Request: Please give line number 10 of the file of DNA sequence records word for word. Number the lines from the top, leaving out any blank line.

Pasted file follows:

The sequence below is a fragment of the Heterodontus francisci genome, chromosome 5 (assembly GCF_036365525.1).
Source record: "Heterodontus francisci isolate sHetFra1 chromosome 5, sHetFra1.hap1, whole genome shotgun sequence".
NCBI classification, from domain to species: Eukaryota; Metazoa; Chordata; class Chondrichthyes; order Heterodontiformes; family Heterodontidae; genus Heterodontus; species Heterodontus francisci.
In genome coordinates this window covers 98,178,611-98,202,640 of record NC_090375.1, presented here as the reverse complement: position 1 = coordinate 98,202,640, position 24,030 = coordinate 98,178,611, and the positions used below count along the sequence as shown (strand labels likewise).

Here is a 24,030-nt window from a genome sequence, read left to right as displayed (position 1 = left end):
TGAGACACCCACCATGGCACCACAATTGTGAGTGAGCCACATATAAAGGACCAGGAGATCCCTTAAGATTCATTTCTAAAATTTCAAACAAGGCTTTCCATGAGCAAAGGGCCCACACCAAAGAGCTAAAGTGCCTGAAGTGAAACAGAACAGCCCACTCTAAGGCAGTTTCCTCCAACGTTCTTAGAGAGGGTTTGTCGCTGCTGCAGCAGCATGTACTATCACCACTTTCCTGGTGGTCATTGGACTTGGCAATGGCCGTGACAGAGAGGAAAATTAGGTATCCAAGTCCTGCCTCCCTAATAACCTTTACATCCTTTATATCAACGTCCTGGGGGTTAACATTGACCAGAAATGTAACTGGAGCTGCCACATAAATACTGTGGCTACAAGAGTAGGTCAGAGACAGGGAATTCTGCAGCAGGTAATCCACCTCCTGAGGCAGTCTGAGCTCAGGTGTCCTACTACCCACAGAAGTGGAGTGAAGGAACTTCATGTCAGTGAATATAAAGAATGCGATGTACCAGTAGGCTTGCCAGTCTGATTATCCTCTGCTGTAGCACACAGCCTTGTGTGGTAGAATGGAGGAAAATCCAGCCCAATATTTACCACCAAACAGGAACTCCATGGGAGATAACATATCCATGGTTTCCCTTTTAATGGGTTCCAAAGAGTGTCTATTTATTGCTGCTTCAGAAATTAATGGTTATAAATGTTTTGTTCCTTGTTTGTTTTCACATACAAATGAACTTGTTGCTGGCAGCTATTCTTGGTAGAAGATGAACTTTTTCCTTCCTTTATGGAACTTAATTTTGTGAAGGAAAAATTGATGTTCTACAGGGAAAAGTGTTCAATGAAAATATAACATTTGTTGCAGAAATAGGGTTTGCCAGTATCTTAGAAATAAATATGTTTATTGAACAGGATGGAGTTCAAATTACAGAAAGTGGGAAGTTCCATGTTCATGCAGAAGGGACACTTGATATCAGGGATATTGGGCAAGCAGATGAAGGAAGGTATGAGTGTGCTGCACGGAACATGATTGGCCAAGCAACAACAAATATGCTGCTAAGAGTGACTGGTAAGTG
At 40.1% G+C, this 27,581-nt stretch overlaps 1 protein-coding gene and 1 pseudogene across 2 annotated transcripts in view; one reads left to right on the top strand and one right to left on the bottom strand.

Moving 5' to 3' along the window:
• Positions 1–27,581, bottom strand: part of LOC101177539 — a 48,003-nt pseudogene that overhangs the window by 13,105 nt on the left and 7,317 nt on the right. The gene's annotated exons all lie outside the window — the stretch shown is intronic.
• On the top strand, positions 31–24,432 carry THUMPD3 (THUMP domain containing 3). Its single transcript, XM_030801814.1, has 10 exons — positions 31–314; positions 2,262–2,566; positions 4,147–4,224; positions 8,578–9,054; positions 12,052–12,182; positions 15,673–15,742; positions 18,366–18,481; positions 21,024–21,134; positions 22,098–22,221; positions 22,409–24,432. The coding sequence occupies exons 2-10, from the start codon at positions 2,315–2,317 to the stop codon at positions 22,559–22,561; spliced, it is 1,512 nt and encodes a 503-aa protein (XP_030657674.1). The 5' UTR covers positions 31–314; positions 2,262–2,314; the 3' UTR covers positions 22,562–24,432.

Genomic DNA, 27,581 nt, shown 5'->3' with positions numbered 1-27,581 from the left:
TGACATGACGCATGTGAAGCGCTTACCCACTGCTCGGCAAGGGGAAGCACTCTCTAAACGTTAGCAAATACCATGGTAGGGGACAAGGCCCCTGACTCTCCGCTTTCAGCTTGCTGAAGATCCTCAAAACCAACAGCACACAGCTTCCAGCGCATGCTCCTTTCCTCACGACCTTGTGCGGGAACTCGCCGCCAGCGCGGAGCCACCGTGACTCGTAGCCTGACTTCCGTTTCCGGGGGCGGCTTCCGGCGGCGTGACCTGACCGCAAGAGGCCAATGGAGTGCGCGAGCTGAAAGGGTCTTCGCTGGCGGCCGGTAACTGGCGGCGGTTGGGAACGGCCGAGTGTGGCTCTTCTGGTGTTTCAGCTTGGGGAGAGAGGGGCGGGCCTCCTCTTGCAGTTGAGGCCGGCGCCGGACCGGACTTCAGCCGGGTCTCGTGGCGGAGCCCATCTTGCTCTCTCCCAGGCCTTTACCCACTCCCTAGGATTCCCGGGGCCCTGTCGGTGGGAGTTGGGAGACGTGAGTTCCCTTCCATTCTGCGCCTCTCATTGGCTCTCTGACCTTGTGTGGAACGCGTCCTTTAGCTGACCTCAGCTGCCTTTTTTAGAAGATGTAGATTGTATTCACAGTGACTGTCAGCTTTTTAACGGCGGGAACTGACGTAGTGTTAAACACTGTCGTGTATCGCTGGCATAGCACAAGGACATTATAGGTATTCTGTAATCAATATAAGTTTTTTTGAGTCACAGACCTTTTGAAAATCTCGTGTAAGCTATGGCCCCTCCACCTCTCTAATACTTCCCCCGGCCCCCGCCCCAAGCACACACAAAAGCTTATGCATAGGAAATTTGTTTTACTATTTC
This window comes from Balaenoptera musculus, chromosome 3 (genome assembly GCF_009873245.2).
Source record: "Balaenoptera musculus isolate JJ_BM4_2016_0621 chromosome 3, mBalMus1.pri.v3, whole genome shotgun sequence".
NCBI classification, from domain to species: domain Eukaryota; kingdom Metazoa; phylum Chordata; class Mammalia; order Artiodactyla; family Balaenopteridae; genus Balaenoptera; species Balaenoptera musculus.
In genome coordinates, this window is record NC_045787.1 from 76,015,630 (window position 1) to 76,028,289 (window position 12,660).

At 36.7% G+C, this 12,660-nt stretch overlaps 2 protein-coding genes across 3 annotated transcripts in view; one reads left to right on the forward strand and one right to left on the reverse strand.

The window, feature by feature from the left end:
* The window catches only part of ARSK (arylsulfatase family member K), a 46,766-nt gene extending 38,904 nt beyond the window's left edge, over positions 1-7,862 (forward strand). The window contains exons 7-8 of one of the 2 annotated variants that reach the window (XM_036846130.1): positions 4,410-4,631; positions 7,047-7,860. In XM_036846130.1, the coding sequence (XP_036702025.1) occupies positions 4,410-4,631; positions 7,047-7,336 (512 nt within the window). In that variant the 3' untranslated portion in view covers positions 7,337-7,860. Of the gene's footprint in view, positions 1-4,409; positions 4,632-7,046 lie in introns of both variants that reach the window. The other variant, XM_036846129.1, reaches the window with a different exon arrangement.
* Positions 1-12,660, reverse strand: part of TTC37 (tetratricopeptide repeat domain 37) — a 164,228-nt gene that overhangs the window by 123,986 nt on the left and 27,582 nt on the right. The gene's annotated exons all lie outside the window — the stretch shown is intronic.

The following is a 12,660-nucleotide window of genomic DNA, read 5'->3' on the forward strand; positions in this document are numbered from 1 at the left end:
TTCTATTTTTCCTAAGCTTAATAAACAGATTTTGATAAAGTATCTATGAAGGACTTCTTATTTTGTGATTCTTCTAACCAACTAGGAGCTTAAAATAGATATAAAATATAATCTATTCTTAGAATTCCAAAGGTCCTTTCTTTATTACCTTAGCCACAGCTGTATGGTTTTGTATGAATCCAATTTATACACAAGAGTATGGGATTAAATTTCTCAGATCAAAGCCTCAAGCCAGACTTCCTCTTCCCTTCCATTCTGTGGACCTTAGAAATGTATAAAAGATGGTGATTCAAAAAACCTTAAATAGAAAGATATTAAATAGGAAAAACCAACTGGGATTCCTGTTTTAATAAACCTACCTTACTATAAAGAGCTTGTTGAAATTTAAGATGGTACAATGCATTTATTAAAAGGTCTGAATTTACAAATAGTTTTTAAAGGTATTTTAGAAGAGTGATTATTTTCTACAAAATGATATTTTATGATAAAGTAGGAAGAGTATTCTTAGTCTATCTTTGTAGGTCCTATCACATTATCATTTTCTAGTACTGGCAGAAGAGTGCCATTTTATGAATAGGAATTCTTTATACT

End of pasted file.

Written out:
• On the top strand, positions 31–24,432 carry THUMPD3 (THUMP domain containing 3). Its single transcript, XM_030801814.1, has 10 exons — positions 31–314; positions 2,262–2,566; positions 4,147–4,224; positions 8,578–9,054; positions 12,052–12,182; positions 15,673–15,742; positions 18,366–18,481; positions 21,024–21,134; positions 22,098–22,221; positions 22,409–24,432. The coding sequence occupies exons 2-10, from the start codon at positions 2,315–2,317 to the stop codon at positions 22,559–22,561; spliced, it is 1,512 nt and encodes a 503-aa protein (XP_030657674.1). The 5' UTR covers positions 31–314; positions 2,262–2,314; the 3' UTR covers positions 22,562–24,432.